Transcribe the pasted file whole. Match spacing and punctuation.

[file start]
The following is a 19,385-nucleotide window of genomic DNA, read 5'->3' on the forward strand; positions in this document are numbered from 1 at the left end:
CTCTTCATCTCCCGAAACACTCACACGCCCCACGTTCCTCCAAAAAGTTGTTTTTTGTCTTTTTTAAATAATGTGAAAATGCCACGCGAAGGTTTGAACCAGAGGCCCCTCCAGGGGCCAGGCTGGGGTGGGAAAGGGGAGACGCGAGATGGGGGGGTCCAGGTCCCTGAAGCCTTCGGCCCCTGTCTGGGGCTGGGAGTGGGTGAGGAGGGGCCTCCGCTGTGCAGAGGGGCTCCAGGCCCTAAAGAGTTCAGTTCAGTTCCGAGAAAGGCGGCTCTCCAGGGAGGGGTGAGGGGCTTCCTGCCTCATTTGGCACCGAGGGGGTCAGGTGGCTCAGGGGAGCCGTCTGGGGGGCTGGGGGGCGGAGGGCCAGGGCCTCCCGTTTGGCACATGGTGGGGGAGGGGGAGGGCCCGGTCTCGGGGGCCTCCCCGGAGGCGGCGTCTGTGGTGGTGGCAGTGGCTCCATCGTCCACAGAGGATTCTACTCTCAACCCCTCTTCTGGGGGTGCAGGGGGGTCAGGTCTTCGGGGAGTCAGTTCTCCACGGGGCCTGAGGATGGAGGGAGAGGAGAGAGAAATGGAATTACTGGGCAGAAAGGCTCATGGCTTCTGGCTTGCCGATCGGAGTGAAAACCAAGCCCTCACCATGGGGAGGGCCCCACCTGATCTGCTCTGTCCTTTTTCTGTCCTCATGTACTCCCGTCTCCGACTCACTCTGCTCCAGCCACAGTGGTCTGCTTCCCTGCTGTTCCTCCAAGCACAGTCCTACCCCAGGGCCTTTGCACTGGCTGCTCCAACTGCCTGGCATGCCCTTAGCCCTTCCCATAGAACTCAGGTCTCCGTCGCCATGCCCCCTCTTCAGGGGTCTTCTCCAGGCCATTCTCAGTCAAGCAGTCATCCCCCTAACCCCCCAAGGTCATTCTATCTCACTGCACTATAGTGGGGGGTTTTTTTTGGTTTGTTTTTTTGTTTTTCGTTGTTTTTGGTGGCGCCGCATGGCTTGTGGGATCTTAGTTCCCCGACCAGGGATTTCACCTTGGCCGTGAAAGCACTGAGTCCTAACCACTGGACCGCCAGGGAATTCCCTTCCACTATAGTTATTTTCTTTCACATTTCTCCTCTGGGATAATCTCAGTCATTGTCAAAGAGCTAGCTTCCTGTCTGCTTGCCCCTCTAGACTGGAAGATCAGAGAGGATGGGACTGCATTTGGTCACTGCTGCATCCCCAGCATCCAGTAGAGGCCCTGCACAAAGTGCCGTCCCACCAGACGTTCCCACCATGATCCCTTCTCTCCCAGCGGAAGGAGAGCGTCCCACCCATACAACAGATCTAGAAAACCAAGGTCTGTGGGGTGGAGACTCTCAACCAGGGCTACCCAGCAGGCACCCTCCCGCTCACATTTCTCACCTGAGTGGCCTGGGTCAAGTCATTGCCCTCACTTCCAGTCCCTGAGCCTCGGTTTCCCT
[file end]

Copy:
The following is a 19,385-nucleotide window of genomic DNA, read 5'->3' on the forward strand; positions in this document are numbered from 1 at the left end:
CTCTTCATCTCCCGAAACACTCACACGCCCCACGTTCCTCCAAAAAGTTGTTTTTTGTCTTTTTTAAATAATGTGAAAATGCCACGCGAAGGTTTGAACCAGAGGCCCCTCCAGGGGCCAGGCTGGGGTGGGAAAGGGGAGACGCGAGATGGGGGGGTCCAGGTCCCTGAAGCCTTCGGCCCCTGTCTGGGGCTGGGAGTGGGTGAGGAGGGGCCTCCGCTGTGCAGAGGGGCTCCAGGCCCTAAAGAGTTCAGTTCAGTTCCGAGAAAGGCGGCTCTCCAGGGAGGGGTGAGGGGCTTCCTGCCTCATTTGGCACCGAGGGGGTCAGGTGGCTCAGGGGAGCCGTCTGGGGGGCTGGGGGGCGGAGGGCCAGGGCCTCCCGTTTGGCACATGGTGGGGGAGGGGGAGGGCCCGGTCTCGGGGGCCTCCCCGGAGGCGGCGTCTGTGGTGGTGGCAGTGGCTCCATCGTCCACAGAGGATTCTACTCTCAACCCCTCTTCTGGGGGTGCAGGGGGGTCAGGTCTTCGGGGAGTCAGTTCTCCACGGGGCCTGAGGATGGAGGGAGAGGAGAGAGAAATGGAATTACTGGGCAGAAAGGCTCATGGCTTCTGGCTTGCCGATCGGAGTGAAAACCAAGCCCTCACCATGGGGAGGGCCCCACCTGATCTGCTCTGTCCTTTTTCTGTCCTCATGTACTCCCGTCTCCGACTCACTCTGCTCCAGCCACAGTGGTCTGCTTCCCTGCTGTTCCTCCAAGCACAGTCCTACCCCAGGGCCTTTGCACTGGCTGCTCCAACTGCCTGGCATGCCCTTAGCCCTTCCCATAGAACTCAGGTCTCCGTCGCCATGCCCCCTCTTCAGGGGTCTTCTCCAGGCCATTCTCAGTCAAGCAGTCATCCCCCTAACCCCCCAAGGTCATTCTATCTCACTGCACTATAGTGGGGGGTTTTTTTTGGTTTGTTTTTTTGTTTTTCGTTGTTTTTGGTGGCGCCGCATGGCTTGTGGGATCTTAGTTCCCCGACCAGGGATTTCACCTTGGCCGTGAAAGCACTGAGTCCTAACCACTGGACCGCCAGGGAATTCCCTTCCACTATAGTTATTTTCTTTCACATTTCTCCTCTGGGATAATCTCAGTCATTGTCAAAGAGCTAGCTTCCTGTCTGCTTGCCCCTCTAGACTGGAAGATCAGAGAGGATGGGACTGCATTTGGTCACTGCTGCATCCCCAGCATCCAGTAGAGGCCCTGCACAAAGTGCCGTCCCACCAGACGTTCCCACCATGATCCCTTCTCTCCCAGCGGAAGGAGAGCGTCCCACCCATACAACAGATCTAGAAAACCAAGGTCTGTGGGGTGGAGACTCTCAACCAGGGCTACCCAGCAGGCACCCTCCCGCTCACATTTCTCACCTGAGTGGCCTGGGTCAAGTCATTGCCCTCACTTCCAGTCCCTGAGCCTCGGTTTCCCT